Congressman Spencer Bachus (AL-6) today criticized a new federal regulation that could prevent stay-at-home moms and other spouses who earn less than their husband or wife from qualifying for credit.
Bachus called the rule "discriminatory" during a House Financial Services Committee subcommittee hearing today. Bachus, who is chairman of the full committee, said he supports proposed legislation that would protect stay-at-home moms and other responsible users of credit who could be affected by the sweep of the legislation.
"No one imagined that the regulators would draft rules that discriminate against stay-at-home spouses. No one imagined that moms and dads who stay home to take care of their children while their husbands and wives go off to paid jobs would be denied access to credit because of their choices. We must change the rules," stated Bachus.
The Federal Reserve rule requires lenders to consider individual rather than household income when determining whether someone qualifies for a credit card. Prior to the rule, which was mandated by the 2009 Credit Card Accountability, Responsibility and Disclosure (CARD) Act, stay-at-home spouses could take out credit cards in their own names by citing household incomes.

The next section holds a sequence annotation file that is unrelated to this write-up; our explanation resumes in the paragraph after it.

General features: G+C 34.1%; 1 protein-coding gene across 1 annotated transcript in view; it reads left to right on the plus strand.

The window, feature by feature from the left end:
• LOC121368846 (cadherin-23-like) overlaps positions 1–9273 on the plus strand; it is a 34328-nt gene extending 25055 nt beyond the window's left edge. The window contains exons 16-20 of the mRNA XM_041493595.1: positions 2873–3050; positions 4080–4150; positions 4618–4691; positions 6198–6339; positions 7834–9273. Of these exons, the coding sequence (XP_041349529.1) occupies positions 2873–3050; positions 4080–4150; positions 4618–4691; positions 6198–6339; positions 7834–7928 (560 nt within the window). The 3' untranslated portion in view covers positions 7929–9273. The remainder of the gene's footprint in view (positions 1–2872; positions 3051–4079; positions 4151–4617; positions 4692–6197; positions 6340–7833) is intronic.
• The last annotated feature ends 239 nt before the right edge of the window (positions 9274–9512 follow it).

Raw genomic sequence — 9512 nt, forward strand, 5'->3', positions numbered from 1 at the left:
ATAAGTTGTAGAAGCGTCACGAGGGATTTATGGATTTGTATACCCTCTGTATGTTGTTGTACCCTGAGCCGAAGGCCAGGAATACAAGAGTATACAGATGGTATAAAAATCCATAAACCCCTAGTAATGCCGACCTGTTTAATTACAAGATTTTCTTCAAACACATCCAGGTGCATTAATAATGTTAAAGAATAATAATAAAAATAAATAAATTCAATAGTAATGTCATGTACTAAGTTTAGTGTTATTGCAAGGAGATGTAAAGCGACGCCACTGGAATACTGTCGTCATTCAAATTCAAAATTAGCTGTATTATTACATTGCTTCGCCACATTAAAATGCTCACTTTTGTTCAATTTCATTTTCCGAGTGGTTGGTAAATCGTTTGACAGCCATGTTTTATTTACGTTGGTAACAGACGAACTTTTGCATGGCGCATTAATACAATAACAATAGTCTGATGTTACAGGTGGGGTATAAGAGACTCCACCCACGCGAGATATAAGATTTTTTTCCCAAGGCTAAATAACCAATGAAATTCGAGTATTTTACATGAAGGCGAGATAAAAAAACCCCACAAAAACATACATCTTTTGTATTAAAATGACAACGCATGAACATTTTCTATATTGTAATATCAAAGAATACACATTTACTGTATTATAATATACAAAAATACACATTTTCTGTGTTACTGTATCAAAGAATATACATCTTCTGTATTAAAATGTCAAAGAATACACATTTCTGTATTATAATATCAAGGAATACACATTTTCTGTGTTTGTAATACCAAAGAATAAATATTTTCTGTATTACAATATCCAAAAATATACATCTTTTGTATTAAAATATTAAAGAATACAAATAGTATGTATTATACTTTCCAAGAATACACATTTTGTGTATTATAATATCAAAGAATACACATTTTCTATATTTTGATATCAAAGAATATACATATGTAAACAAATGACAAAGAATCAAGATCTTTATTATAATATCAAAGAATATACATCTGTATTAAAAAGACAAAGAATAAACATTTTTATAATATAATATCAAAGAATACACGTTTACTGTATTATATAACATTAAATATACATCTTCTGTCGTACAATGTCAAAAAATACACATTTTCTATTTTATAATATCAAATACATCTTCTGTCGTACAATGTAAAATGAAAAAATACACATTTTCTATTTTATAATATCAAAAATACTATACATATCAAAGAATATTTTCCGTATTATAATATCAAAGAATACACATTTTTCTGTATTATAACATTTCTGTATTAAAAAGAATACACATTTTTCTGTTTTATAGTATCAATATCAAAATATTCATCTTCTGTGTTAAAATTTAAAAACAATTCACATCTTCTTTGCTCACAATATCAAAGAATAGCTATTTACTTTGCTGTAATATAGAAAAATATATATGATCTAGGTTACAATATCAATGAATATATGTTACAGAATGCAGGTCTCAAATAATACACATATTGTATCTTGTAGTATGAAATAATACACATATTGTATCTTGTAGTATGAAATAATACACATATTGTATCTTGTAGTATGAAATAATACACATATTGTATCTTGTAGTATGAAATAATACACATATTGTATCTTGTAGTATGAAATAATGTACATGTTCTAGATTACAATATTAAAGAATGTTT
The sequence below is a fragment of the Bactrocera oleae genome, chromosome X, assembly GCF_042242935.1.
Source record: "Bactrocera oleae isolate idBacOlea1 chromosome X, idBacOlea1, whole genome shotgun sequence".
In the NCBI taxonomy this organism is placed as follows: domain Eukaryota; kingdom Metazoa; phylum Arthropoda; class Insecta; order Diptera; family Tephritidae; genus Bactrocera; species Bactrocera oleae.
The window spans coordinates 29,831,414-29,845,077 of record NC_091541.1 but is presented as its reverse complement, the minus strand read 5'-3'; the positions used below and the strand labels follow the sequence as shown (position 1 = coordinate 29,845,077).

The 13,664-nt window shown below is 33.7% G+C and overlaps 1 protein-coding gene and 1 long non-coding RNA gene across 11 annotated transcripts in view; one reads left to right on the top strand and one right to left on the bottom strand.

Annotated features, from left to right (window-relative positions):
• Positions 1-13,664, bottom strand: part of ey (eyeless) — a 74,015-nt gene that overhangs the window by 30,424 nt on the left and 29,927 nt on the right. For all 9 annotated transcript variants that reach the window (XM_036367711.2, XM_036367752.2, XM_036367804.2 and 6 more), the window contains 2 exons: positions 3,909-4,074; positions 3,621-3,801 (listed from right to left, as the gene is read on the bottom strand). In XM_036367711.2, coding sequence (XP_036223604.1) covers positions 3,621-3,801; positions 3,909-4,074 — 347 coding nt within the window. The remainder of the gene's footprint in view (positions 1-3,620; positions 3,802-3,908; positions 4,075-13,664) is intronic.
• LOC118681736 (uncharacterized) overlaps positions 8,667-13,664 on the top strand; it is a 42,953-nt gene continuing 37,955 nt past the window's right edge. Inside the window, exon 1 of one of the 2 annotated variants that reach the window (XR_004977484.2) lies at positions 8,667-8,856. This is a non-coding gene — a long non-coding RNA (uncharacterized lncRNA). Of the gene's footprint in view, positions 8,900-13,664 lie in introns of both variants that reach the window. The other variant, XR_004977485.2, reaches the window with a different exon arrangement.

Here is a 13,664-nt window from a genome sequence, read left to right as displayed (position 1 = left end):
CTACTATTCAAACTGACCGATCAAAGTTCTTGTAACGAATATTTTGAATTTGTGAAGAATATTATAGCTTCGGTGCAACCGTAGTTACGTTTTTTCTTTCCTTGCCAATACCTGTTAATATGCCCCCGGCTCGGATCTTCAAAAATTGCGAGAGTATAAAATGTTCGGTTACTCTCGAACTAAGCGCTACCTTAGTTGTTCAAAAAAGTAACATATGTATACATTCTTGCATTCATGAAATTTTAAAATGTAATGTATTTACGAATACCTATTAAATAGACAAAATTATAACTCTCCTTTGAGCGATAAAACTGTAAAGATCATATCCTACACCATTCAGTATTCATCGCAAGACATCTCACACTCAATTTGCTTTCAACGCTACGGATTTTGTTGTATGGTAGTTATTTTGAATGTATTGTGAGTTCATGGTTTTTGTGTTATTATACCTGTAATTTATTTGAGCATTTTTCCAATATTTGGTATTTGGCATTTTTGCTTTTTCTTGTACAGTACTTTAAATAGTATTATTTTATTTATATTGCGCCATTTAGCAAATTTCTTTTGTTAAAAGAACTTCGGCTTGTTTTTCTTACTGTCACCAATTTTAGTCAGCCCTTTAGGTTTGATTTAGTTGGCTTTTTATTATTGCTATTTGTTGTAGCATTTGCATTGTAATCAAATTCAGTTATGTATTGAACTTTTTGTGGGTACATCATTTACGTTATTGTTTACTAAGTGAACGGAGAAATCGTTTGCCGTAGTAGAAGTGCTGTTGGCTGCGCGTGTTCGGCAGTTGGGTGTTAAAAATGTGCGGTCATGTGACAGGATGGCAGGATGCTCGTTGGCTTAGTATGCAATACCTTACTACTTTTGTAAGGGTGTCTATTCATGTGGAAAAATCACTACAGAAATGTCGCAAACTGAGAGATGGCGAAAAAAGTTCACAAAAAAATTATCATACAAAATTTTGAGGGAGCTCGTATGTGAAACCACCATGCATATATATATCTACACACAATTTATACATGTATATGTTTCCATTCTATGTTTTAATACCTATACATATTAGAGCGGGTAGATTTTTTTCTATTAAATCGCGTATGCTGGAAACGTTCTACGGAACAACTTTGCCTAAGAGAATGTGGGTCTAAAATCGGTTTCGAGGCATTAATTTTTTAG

The Fed has acknowledged that its rule could prevent a consumer without an independent income from opening a credit card account even though the consumer has access to the income of a spouse.
The authority to amend and enforce the Federal Reserve's rule is now held by the Consumer Financial Protection Bureau, which sent a witness to the hearing.